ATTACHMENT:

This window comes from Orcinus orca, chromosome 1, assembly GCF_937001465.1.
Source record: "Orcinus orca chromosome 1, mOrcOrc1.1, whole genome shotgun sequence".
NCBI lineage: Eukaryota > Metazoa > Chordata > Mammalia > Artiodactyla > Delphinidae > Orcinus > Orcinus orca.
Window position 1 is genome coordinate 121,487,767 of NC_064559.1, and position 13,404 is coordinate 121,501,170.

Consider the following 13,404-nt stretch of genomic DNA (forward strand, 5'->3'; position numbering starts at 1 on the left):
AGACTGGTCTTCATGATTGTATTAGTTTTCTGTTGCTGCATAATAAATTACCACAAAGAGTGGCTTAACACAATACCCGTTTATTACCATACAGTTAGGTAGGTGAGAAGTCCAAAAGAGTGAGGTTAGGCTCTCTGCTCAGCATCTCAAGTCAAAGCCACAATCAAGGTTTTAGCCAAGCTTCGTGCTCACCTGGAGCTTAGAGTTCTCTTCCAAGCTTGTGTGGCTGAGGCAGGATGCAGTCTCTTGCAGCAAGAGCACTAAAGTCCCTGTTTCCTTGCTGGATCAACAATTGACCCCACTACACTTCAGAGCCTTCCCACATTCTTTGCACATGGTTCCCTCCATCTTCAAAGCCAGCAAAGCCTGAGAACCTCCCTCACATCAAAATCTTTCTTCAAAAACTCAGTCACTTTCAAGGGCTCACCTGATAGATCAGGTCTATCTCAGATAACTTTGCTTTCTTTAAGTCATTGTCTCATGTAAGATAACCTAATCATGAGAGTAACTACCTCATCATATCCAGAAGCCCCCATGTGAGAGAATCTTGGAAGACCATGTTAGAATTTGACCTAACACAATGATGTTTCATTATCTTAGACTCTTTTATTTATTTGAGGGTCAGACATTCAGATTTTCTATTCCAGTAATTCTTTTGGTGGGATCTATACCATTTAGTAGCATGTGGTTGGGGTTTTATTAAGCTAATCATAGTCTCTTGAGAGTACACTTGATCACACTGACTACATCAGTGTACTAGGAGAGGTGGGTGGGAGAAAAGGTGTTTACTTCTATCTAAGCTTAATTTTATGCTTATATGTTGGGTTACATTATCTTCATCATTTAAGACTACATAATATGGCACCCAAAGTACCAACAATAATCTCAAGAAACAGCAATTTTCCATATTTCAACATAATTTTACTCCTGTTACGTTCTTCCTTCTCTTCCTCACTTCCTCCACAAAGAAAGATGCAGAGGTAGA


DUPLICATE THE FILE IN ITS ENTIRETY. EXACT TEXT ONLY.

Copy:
This window comes from Orcinus orca, chromosome 1, assembly GCF_937001465.1.
Source record: "Orcinus orca chromosome 1, mOrcOrc1.1, whole genome shotgun sequence".
NCBI lineage: Eukaryota > Metazoa > Chordata > Mammalia > Artiodactyla > Delphinidae > Orcinus > Orcinus orca.
Window position 1 is genome coordinate 121,487,767 of NC_064559.1, and position 13,404 is coordinate 121,501,170.

Consider the following 13,404-nt stretch of genomic DNA (forward strand, 5'->3'; position numbering starts at 1 on the left):
AGACTGGTCTTCATGATTGTATTAGTTTTCTGTTGCTGCATAATAAATTACCACAAAGAGTGGCTTAACACAATACCCGTTTATTACCATACAGTTAGGTAGGTGAGAAGTCCAAAAGAGTGAGGTTAGGCTCTCTGCTCAGCATCTCAAGTCAAAGCCACAATCAAGGTTTTAGCCAAGCTTCGTGCTCACCTGGAGCTTAGAGTTCTCTTCCAAGCTTGTGTGGCTGAGGCAGGATGCAGTCTCTTGCAGCAAGAGCACTAAAGTCCCTGTTTCCTTGCTGGATCAACAATTGACCCCACTACACTTCAGAGCCTTCCCACATTCTTTGCACATGGTTCCCTCCATCTTCAAAGCCAGCAAAGCCTGAGAACCTCCCTCACATCAAAATCTTTCTTCAAAAACTCAGTCACTTTCAAGGGCTCACCTGATAGATCAGGTCTATCTCAGATAACTTTGCTTTCTTTAAGTCATTGTCTCATGTAAGATAACCTAATCATGAGAGTAACTACCTCATCATATCCAGAAGCCCCCATGTGAGAGAATCTTGGAAGACCATGTTAGAATTTGACCTAACACAATGATGTTTCATTATCTTAGACTCTTTTATTTATTTGAGGGTCAGACATTCAGATTTTCTATTCCAGTAATTCTTTTGGTGGGATCTATACCATTTAGTAGCATGTGGTTGGGGTTTTATTAAGCTAATCATAGTCTCTTGAGAGTACACTTGATCACACTGACTACATCAGTGTACTAGGAGAGGTGGGTGGGAGAAAAGGTGTTTACTTCTATCTAAGCTTAATTTTATGCTTATATGTTGGGTTACATTATCTTCATCATTTAAGACTACATAATATGGCACCCAAAGTACCAACAATAATCTCAAGAAACAGCAATTTTCCATATTTCAACATAATTTTACTCCTGTTACGTTCTTCCTTCTCTTCCTCACTTCCTCCACAAAGAAAGATGCAGAGGTAGA